Prince Harry is due to report for duty in the Australian army

2015-04-02 22:00

Australia - Prince Harry is due to arrive in Australia's national capital next week to begin four weeks of training with the Australian army before the British royal ends his decade-long military career.

The fourth in line to the British throne will lay a wreath at the Tomb of the Unknown Soldier in Canberra on Monday in his first public function on arriving in Australia, the Defense Department said in a statement Thursday.

The 30-year-old veteran of two tours of Afghanistan will then explore the World War I and Afghanistan galleries at the Australian War Memorial before reporting for duty to Air Chief Marshal Mark Binskin, who is Australia's Defense Force Chief.

Captain Harry Wales, as he is known in the British Army, will be embedded with a number of Australian army units and regiments in the cities of Sydney, Darwin and Perth.

He will also attend centenary commemorations of the World War I Gallipoli campaign in Turkey on 25 April.

In a statement released in March confirming he would quit the British military in June, Harry said that leaving the army had been "a really tough decision" but he was excited about the future.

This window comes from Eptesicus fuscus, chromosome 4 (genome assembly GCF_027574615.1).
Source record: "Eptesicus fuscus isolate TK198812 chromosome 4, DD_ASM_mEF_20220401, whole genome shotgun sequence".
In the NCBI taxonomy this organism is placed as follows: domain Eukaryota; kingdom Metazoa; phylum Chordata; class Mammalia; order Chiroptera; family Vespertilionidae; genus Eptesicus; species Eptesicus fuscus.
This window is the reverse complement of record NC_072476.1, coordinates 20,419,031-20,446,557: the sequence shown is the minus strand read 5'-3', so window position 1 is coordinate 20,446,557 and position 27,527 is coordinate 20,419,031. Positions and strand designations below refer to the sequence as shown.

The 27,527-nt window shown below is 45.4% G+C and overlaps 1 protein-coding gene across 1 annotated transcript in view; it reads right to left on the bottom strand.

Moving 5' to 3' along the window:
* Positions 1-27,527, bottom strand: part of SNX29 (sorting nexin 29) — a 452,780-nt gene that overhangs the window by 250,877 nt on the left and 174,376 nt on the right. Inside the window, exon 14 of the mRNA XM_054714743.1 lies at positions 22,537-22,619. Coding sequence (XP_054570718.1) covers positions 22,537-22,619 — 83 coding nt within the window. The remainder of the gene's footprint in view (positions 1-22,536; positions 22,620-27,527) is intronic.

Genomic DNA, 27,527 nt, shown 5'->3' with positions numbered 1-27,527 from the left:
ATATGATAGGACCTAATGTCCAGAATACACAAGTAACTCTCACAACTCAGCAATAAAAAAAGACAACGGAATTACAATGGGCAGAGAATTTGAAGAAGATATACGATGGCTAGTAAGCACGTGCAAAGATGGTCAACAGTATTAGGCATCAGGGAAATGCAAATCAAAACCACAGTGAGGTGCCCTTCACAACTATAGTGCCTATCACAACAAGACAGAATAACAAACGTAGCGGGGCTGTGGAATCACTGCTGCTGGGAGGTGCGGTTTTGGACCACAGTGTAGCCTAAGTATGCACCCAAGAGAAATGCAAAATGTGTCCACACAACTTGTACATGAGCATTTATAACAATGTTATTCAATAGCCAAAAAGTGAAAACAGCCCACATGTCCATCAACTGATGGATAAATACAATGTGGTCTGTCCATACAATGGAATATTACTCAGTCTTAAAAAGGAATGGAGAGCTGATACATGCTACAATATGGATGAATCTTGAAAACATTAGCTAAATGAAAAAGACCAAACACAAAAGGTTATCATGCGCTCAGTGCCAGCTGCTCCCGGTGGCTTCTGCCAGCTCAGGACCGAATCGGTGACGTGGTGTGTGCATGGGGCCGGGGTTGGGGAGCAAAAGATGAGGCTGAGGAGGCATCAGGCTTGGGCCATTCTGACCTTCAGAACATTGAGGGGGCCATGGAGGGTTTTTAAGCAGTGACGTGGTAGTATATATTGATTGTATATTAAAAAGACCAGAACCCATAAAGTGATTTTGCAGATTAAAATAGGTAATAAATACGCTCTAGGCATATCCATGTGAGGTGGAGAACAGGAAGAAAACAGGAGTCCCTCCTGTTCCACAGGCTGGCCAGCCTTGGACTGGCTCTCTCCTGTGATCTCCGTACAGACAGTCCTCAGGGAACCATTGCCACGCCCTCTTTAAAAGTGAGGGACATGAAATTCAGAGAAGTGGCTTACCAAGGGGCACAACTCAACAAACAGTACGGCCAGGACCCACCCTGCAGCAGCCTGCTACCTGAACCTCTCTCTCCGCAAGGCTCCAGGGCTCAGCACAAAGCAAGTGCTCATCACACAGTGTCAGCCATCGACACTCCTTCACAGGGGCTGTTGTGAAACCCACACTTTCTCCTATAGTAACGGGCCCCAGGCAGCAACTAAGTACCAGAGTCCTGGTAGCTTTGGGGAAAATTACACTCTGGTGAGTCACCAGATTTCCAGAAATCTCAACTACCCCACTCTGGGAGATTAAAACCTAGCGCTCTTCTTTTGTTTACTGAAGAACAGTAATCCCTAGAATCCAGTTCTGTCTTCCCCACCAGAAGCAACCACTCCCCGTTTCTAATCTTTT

Harry, an Apache helicopter pilot, will be attached to an aviation squadron in the east coast city of Sydney and work with the elite Special Air Service Regiment in the west coast city of Perth, a defense official said on condition of anonymity, citing departmental policy.

In the northern city of Darwin, which will become a training hub for 1050 U.S. Marines in the coming weeks, Harry will work with a predominantly Aboriginal infantry regiment, the North-West Mobile Force, better known as NORFORCE, the official said.

Harry's appearance at the war memorial is the only opportunity defense officials have planned so far for the royal to meet members of the public during his stay that is expected to end about 9 May.

Harry, who will remain involved in advocacy for wounded veterans after his military career, will meet wounded Australian soldiers to see how they are being rehabilitated.

"Defense's focus for this attachment is to provide Capt. Wales with an authentic military experience in the Australian army that builds on his previous experience with coalition forces and complements his work with wounded, injured and ill service personnel," the statement said.

He would take part in urban training exercises, Outback patrols, flight simulation and other aviation activities, joint fire exercises and indigenous engagement activities, the statement said.

Harry will also take part in routine army life such as physical and first-aid training plus pack marches, it said.

About 5000 British and Australian troops have taken part since an exchange program between the two armies began in 1976.

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